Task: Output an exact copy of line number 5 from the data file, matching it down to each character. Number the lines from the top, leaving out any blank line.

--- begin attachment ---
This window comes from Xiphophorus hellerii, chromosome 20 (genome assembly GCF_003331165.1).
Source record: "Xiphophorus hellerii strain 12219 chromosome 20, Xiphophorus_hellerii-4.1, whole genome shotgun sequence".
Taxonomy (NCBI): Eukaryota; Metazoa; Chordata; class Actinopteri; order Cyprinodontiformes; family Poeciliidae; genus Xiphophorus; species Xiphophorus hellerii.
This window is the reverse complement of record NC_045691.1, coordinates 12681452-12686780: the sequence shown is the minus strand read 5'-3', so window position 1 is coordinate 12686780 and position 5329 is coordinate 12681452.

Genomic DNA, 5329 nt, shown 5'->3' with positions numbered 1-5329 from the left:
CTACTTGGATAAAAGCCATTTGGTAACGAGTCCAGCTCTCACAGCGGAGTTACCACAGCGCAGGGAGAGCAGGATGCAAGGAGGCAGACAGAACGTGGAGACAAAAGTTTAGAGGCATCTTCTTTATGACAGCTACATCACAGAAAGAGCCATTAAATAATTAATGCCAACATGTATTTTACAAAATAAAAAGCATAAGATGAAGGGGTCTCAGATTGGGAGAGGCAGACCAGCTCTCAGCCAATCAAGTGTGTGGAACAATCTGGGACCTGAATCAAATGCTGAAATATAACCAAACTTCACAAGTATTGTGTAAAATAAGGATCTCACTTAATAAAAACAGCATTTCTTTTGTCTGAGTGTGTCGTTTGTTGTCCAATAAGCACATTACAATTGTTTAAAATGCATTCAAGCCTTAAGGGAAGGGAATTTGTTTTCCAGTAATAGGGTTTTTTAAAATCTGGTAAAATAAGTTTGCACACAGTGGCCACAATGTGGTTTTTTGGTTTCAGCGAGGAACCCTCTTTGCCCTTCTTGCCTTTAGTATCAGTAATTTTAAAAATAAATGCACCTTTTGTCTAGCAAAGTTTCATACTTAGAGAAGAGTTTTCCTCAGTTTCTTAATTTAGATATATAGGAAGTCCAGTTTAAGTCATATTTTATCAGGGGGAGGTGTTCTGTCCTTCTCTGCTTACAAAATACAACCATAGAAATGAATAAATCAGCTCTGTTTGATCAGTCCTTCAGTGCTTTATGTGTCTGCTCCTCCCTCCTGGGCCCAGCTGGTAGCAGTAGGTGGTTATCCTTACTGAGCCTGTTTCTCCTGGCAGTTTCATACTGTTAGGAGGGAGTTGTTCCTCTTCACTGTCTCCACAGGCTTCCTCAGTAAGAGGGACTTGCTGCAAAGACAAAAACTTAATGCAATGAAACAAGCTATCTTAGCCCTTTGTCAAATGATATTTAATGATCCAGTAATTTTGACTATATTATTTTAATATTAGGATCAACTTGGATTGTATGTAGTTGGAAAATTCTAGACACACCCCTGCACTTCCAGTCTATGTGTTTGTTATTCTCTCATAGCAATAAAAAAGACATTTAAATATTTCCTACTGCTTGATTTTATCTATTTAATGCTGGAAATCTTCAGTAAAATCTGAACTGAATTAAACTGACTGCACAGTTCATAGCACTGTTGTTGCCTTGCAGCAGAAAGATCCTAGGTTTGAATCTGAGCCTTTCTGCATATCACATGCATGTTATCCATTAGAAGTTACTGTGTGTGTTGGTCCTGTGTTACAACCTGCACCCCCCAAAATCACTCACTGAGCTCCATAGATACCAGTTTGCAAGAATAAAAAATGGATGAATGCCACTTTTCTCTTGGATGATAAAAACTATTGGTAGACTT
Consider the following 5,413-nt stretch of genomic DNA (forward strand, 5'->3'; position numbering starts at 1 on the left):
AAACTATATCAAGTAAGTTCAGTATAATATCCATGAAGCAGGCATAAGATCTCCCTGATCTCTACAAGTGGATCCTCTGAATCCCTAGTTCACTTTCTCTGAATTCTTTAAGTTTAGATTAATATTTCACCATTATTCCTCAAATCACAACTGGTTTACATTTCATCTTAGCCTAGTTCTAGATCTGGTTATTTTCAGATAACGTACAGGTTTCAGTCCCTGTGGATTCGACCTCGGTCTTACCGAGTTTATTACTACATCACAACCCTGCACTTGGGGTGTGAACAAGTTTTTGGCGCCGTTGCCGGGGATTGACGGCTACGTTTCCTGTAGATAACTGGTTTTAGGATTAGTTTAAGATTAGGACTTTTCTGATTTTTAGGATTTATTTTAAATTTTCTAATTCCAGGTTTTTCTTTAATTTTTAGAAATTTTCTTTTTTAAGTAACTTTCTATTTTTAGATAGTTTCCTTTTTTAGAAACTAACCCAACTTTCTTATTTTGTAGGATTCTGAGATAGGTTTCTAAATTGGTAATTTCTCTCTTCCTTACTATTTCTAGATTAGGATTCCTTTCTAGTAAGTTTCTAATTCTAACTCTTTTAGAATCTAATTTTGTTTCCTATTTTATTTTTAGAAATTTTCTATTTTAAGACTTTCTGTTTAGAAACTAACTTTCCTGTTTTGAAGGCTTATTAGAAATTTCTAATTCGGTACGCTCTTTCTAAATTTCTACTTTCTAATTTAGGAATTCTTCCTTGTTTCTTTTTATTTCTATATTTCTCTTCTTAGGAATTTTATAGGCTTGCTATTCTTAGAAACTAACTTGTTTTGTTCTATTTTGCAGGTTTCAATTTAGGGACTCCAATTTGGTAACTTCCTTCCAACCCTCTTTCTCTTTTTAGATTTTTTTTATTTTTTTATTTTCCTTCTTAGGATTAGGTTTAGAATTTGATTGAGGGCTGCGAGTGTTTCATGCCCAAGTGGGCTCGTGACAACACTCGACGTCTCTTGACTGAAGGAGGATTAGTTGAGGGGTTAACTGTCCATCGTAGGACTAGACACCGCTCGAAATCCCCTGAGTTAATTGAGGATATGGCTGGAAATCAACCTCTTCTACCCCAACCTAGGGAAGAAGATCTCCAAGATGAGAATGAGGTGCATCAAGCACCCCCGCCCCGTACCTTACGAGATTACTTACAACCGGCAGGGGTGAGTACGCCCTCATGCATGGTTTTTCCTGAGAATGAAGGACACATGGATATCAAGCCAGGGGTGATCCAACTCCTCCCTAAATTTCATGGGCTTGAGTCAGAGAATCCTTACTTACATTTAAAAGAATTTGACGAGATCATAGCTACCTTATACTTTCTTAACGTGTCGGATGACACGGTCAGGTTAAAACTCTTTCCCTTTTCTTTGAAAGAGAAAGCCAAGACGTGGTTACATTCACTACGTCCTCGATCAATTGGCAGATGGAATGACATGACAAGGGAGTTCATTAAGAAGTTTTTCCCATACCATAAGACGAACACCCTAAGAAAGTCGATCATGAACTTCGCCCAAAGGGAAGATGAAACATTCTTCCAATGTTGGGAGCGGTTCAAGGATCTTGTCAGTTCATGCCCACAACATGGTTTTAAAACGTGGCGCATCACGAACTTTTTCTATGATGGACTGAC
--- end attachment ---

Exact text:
Genomic DNA, 5329 nt, shown 5'->3' with positions numbered 1-5329 from the left: